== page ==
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To prime or not to prime.

#1
I am painting my 72 corvette. It has the original paint and then it was painted once over it. The second job was nice but the car needed some cracks fixed. Block sanded the whole car got most of the second paint job off and it's nice and straight. I have a gallon of slick sand that I was going to prime the whole car and block it. Now that I have the car already sanded do I need to prime the whole car or just the areas of body work. I have SPI white epoxy I was going to put on after I sanded the primer.
 

Chris_Hamilton

Trying to be the best me, I can be
#2
Before you put the slick sand on and if it's close like you say try this, spray 3 coats of epoxy letting each coat flash at least one hour before the next coat. Set it in the sun if you can for a day (ideal) if not let it set a couple of days (always keeping temps above 65-70) and then block. If you need to repeat the same procedure and that should take care of it if the car is pretty close to start with. Poly primer builds so much I don't like recommending it. If the car doesn't need build then I wouldn't use it.
 

Barry

Paint Fanatic
Staff member
#3
I am painting my 72 corvette. It has the original paint and then it was painted once over it. The second job was nice but the car needed some cracks fixed. Block sanded the whole car got most of the second paint job off and it's nice and straight. I have a gallon of slick sand that I was going to prime the whole car and block it. Now that I have the car already sanded do I need to prime the whole car or just the areas of body work. I have SPI white epoxy I was going to put on after I sanded the primer.
Dont do it!!
That factory lacquer has to come off.
Epoxy will help some but can't save it.
Easier to finish taking off now with 80 grit day than after paint is piled on.
If your keeping car you will be stripping now or later.
 

Barry

Paint Fanatic
Staff member
#4
If you decide not to strip, do as chris said but again epoxy can only save you to a degree here.
What ever you do don't apply the poly right over the lacquer as it will cause wicking.

With an 80 grit da, if i start around 8 on a staurday, i can have outside of vette stripped by about 12.
And your allready ahead of me at this point.
 
#6
I should have worded the original better i don't know if it's the original paint or has been repainted the original color. It's no problem to strip it as I am close now.

Just went outside and hit some of the original color silver paint with laquar thinner. It didn't come off, must be a newer paint job.
 
Last edited:

jlcustomz

evil painter
#8
While it may initially look great going over old stuff, anyone with fiberglass experience knows how through constant hot & cold cycles, things just seem to gradually show up here & there even without an actual failure.
 
#9
Got the car half way stripped. Sanded most of it with the 80 grit. I bought some fiberglass paint remover to help out a little. I needed to speed up the process a little. I have used this product before and haven't had any problems. After it is all stripped I am going to spray the car with the slick sand and then will block it to make sure it is straight. Then the epoxy.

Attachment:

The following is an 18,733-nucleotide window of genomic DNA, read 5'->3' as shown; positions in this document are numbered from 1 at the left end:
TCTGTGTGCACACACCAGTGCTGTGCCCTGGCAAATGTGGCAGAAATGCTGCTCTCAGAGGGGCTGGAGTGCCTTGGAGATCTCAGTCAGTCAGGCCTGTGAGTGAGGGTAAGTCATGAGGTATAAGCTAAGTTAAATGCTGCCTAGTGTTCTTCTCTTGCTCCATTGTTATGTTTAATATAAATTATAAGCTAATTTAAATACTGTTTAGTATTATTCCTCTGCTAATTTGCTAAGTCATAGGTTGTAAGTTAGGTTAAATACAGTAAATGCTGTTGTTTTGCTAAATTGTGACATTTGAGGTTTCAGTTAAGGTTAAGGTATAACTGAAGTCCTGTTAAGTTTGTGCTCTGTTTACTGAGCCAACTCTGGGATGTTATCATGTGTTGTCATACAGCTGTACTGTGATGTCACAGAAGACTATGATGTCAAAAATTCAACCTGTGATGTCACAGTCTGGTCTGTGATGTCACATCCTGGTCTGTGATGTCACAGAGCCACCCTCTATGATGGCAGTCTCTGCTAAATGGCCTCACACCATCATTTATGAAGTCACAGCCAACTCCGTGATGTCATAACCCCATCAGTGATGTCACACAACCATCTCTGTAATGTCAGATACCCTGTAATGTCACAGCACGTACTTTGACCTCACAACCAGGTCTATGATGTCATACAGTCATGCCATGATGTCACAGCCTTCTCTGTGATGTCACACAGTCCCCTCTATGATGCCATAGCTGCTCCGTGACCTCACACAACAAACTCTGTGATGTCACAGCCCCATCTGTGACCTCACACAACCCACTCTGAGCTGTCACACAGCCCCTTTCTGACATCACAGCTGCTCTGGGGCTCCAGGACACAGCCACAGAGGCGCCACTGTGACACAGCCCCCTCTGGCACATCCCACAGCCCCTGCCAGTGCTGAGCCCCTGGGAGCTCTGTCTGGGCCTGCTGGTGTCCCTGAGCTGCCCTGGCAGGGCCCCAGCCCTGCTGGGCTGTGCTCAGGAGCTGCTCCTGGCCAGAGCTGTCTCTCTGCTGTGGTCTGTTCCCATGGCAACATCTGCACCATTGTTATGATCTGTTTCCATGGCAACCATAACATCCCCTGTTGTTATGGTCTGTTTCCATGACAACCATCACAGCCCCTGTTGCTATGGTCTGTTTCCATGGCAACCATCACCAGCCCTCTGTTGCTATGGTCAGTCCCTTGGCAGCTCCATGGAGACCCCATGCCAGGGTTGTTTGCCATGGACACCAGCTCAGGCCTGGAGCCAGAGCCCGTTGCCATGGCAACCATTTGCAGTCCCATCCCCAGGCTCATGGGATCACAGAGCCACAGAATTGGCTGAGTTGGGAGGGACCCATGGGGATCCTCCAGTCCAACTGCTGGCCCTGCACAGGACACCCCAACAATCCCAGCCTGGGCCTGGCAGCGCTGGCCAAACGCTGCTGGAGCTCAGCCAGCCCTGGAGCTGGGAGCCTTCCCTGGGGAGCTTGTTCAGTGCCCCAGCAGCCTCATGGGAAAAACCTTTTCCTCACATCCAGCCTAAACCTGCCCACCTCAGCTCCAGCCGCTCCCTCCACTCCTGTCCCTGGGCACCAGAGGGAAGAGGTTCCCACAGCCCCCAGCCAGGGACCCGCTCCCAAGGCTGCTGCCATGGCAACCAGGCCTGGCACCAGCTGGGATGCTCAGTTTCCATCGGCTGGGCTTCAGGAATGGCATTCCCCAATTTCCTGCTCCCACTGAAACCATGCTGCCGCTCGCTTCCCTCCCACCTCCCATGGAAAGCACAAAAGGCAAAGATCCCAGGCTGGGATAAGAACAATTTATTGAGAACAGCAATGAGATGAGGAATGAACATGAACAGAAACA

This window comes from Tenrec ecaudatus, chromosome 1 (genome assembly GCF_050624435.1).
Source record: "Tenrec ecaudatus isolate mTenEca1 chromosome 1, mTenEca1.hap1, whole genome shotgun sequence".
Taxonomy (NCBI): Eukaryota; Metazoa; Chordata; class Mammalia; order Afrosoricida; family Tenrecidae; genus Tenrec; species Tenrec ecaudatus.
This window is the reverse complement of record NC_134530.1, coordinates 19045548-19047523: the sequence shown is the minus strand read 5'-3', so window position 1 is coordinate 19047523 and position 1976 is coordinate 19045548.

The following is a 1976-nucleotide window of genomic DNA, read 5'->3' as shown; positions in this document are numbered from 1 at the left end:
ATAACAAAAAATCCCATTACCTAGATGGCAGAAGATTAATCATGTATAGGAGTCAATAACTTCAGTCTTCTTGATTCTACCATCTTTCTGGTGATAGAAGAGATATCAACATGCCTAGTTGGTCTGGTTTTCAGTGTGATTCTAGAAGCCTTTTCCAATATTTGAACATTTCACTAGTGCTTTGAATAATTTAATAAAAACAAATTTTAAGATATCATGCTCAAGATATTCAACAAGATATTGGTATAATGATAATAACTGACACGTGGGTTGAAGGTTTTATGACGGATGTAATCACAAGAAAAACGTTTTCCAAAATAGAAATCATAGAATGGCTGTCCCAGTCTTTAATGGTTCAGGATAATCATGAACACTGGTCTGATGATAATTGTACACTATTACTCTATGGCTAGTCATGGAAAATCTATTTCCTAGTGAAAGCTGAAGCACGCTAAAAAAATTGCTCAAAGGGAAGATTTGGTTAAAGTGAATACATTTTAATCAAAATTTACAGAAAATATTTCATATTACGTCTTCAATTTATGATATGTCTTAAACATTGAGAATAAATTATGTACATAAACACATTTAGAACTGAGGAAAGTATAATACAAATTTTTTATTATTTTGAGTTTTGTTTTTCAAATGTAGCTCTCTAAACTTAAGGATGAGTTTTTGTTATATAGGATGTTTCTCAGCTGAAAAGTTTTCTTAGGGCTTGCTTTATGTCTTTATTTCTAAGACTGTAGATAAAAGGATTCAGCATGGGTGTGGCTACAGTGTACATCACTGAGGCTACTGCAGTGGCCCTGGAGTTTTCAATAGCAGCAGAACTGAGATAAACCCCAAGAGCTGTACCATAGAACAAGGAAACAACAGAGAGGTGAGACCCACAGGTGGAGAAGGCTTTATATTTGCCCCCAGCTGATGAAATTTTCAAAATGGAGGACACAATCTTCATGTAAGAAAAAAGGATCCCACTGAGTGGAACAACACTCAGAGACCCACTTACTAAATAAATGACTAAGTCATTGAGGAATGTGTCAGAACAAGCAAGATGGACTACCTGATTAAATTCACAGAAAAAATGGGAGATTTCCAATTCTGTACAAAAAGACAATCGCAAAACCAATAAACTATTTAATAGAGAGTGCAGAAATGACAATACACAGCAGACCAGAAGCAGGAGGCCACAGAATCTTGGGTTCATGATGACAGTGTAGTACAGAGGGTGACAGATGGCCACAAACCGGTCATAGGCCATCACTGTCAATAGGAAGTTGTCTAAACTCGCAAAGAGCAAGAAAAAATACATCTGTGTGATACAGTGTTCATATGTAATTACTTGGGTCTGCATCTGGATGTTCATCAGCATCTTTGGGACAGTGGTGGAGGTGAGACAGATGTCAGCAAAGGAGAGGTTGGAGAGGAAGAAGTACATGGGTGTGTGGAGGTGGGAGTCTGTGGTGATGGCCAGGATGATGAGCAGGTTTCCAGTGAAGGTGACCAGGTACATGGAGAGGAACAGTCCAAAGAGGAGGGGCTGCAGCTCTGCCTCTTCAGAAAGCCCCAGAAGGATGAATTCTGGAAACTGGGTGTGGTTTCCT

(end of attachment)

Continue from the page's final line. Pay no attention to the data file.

#10
If I'm not mistaken, if you have it stripped Barry and the others will advise to epoxy prime the bare glass first! Then bodywork over it. ...if I'm learning the process here correctly. But by all means hear from the others first.
 
#12
I agree with Slofut on the epoxy first, and would also add that thorough cleaning and drying of the fiberglass after stripper is the most important step on the whole job.
 
#13
If I'm not mistaken, if you have it stripped Barry and the others will advise to epoxy prime the bare glass first! Then bodywork over it. ...if I'm learning the process here correctly. But by all means hear from the others first.

Why would I put the epoxy first. It's a plastic car. I can understand the epoxy first on a steel car to prevent rust and then do the body work. I am not worrying about rust. I put down the featherfill and then block it. 90% of it will come off and then epoxy to seal it all up.
 
#14
I'm thinking it's to better bond to and seal the very porous fiberglass. And I'm just saying this because I remember a recent thread about corvettes and the recommended procedure on bare glass (here) was epoxy first to have the best base to start from. Maybe Barry will chime soon in case I'm all wrong on this.
That said, I had previous paint and no time to strip and ended up doing bodywork first, slick sand, and will put epoxy on to seal.
 

Barry

Paint Fanatic
Staff member
#17
Nothing wrong with the stripper as long as you use the proper one. I have been using it for the last 20 years with no problems.
If it works that is all that counts.
Did you know on that 72, you have 2 to 4 panels that are are SMC? (adhesion?)
Did you know the GM tech warning going back to the 60's say if stripper is used all bonding strips must be redone? Of course all shops that do vette restros always redo the bonding strips any way.
Did you know the SPI epoxy is air tight and 100% waterproof and when fully cured with proper mills its stronger than a gel coat?
Like I said its up to you and if it works continue on!
 
#19
I have used this without any problems KleanStrip GAF 354 and this and Captian Lees. Both are designed for fiberglass and never had any problem with either. I have also stripped them with razor blades and sanding.

Barry your epoxy is the best I have used. Every car I have painted in the last 8 years has had it on it. I have enough to do my 72 Vette waiting for me to finish stripping it.
 
#20
Thanks Goat,
I used to use Capt Lee's all the time. Didn't realize they still made it. It was my favorite, I'll have to find it on line. Razor blades are good on a corvette if you use them with care.
 
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